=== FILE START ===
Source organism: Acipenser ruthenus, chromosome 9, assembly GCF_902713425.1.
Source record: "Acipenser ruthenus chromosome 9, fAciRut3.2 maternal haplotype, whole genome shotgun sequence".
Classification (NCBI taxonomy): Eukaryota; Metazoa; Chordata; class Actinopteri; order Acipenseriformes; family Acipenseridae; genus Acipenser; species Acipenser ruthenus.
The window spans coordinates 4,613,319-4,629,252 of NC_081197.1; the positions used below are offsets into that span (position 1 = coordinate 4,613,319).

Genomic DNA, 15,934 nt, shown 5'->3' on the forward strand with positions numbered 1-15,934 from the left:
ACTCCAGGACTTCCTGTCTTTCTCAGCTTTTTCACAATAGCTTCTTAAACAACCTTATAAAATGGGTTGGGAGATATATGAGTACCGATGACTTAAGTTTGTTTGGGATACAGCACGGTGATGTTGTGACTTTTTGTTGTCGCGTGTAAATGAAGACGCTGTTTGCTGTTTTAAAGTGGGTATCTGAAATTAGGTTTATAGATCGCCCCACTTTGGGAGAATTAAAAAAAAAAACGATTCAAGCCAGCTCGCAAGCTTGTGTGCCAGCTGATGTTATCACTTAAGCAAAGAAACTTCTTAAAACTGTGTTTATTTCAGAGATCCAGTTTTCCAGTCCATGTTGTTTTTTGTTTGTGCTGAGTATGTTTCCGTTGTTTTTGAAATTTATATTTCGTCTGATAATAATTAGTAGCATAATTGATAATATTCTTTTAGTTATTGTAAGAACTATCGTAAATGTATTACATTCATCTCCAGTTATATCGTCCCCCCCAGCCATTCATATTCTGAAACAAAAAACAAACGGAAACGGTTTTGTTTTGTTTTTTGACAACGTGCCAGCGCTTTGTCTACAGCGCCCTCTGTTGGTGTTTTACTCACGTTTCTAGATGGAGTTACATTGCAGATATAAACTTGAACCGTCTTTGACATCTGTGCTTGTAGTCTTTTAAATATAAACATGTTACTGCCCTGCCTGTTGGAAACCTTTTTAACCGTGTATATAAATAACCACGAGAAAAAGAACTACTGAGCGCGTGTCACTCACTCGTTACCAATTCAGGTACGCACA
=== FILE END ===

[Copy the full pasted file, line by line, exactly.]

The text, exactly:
Source organism: Acipenser ruthenus, chromosome 9, assembly GCF_902713425.1.
Source record: "Acipenser ruthenus chromosome 9, fAciRut3.2 maternal haplotype, whole genome shotgun sequence".
Classification (NCBI taxonomy): Eukaryota; Metazoa; Chordata; class Actinopteri; order Acipenseriformes; family Acipenseridae; genus Acipenser; species Acipenser ruthenus.
The window spans coordinates 4,613,319-4,629,252 of NC_081197.1; the positions used below are offsets into that span (position 1 = coordinate 4,613,319).

Genomic DNA, 15,934 nt, shown 5'->3' on the forward strand with positions numbered 1-15,934 from the left:
ACTCCAGGACTTCCTGTCTTTCTCAGCTTTTTCACAATAGCTTCTTAAACAACCTTATAAAATGGGTTGGGAGATATATGAGTACCGATGACTTAAGTTTGTTTGGGATACAGCACGGTGATGTTGTGACTTTTTGTTGTCGCGTGTAAATGAAGACGCTGTTTGCTGTTTTAAAGTGGGTATCTGAAATTAGGTTTATAGATCGCCCCACTTTGGGAGAATTAAAAAAAAAAACGATTCAAGCCAGCTCGCAAGCTTGTGTGCCAGCTGATGTTATCACTTAAGCAAAGAAACTTCTTAAAACTGTGTTTATTTCAGAGATCCAGTTTTCCAGTCCATGTTGTTTTTTGTTTGTGCTGAGTATGTTTCCGTTGTTTTTGAAATTTATATTTCGTCTGATAATAATTAGTAGCATAATTGATAATATTCTTTTAGTTATTGTAAGAACTATCGTAAATGTATTACATTCATCTCCAGTTATATCGTCCCCCCCAGCCATTCATATTCTGAAACAAAAAACAAACGGAAACGGTTTTGTTTTGTTTTTTGACAACGTGCCAGCGCTTTGTCTACAGCGCCCTCTGTTGGTGTTTTACTCACGTTTCTAGATGGAGTTACATTGCAGATATAAACTTGAACCGTCTTTGACATCTGTGCTTGTAGTCTTTTAAATATAAACATGTTACTGCCCTGCCTGTTGGAAACCTTTTTAACCGTGTATATAAATAACCACGAGAAAAAGAACTACTGAGCGCGTGTCACTCACTCGTTACCAATTCAGGTACGCACA